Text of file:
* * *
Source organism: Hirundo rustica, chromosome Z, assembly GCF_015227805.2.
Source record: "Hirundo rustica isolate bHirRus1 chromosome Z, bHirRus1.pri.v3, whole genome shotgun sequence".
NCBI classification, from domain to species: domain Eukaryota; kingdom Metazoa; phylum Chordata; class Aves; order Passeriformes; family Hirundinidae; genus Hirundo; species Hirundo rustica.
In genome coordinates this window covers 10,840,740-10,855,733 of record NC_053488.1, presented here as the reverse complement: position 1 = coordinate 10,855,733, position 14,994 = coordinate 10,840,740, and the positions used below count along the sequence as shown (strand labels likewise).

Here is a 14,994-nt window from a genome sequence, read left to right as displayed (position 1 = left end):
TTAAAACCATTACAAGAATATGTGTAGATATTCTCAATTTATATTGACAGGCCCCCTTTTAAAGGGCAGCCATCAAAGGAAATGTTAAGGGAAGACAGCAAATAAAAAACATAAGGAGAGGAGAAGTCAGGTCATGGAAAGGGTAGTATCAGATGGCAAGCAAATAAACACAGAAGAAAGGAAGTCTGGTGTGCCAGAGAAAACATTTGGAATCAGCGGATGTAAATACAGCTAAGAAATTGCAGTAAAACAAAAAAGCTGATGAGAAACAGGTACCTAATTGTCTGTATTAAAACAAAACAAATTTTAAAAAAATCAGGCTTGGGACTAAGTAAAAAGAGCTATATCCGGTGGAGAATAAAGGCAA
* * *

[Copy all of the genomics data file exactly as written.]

Source organism: Hirundo rustica, chromosome Z, assembly GCF_015227805.2.
Source record: "Hirundo rustica isolate bHirRus1 chromosome Z, bHirRus1.pri.v3, whole genome shotgun sequence".
NCBI classification, from domain to species: domain Eukaryota; kingdom Metazoa; phylum Chordata; class Aves; order Passeriformes; family Hirundinidae; genus Hirundo; species Hirundo rustica.
In genome coordinates this window covers 10,840,740-10,855,733 of record NC_053488.1, presented here as the reverse complement: position 1 = coordinate 10,855,733, position 14,994 = coordinate 10,840,740, and the positions used below count along the sequence as shown (strand labels likewise).

Here is a 14,994-nt window from a genome sequence, read left to right as displayed (position 1 = left end):
TTAAAACCATTACAAGAATATGTGTAGATATTCTCAATTTATATTGACAGGCCCCCTTTTAAAGGGCAGCCATCAAAGGAAATGTTAAGGGAAGACAGCAAATAAAAAACATAAGGAGAGGAGAAGTCAGGTCATGGAAAGGGTAGTATCAGATGGCAAGCAAATAAACACAGAAGAAAGGAAGTCTGGTGTGCCAGAGAAAACATTTGGAATCAGCGGATGTAAATACAGCTAAGAAATTGCAGTAAAACAAAAAAGCTGATGAGAAACAGGTACCTAATTGTCTGTATTAAAACAAAACAAATTTTAAAAAAATCAGGCTTGGGACTAAGTAAAAAGAGCTATATCCGGTGGAGAATAAAGGCAA